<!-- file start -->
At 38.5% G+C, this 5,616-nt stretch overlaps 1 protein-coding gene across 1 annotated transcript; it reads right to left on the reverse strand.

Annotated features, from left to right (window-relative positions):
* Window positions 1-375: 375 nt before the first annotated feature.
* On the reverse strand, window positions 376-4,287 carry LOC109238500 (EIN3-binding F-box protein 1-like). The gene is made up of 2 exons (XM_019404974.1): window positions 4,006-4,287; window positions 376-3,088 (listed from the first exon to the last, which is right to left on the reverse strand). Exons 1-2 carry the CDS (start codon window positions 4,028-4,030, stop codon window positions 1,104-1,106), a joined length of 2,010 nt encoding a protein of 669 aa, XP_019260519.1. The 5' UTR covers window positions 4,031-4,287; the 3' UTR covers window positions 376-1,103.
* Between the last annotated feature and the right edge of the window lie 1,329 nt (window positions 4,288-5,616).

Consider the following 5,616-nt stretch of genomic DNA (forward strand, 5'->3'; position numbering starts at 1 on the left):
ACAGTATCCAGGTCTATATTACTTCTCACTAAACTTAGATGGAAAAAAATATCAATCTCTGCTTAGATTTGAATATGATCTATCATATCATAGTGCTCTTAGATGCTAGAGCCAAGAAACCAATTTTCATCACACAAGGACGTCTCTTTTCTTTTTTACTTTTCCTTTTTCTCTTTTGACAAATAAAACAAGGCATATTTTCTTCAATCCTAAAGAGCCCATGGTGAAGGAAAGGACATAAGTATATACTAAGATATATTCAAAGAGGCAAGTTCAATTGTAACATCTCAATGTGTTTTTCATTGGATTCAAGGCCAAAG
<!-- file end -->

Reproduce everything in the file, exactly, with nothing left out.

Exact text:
At 38.5% G+C, this 5,616-nt stretch overlaps 1 protein-coding gene across 1 annotated transcript; it reads right to left on the reverse strand.

Annotated features, from left to right (window-relative positions):
* Window positions 1-375: 375 nt before the first annotated feature.
* On the reverse strand, window positions 376-4,287 carry LOC109238500 (EIN3-binding F-box protein 1-like). The gene is made up of 2 exons (XM_019404974.1): window positions 4,006-4,287; window positions 376-3,088 (listed from the first exon to the last, which is right to left on the reverse strand). Exons 1-2 carry the CDS (start codon window positions 4,028-4,030, stop codon window positions 1,104-1,106), a joined length of 2,010 nt encoding a protein of 669 aa, XP_019260519.1. The 5' UTR covers window positions 4,031-4,287; the 3' UTR covers window positions 376-1,103.
* Between the last annotated feature and the right edge of the window lie 1,329 nt (window positions 4,288-5,616).

Consider the following 5,616-nt stretch of genomic DNA (forward strand, 5'->3'; position numbering starts at 1 on the left):
ACAGTATCCAGGTCTATATTACTTCTCACTAAACTTAGATGGAAAAAAATATCAATCTCTGCTTAGATTTGAATATGATCTATCATATCATAGTGCTCTTAGATGCTAGAGCCAAGAAACCAATTTTCATCACACAAGGACGTCTCTTTTCTTTTTTACTTTTCCTTTTTCTCTTTTGACAAATAAAACAAGGCATATTTTCTTCAATCCTAAAGAGCCCATGGTGAAGGAAAGGACATAAGTATATACTAAGATATATTCAAAGAGGCAAGTTCAATTGTAACATCTCAATGTGTTTTTCATTGGATTCAAGGCCAAAG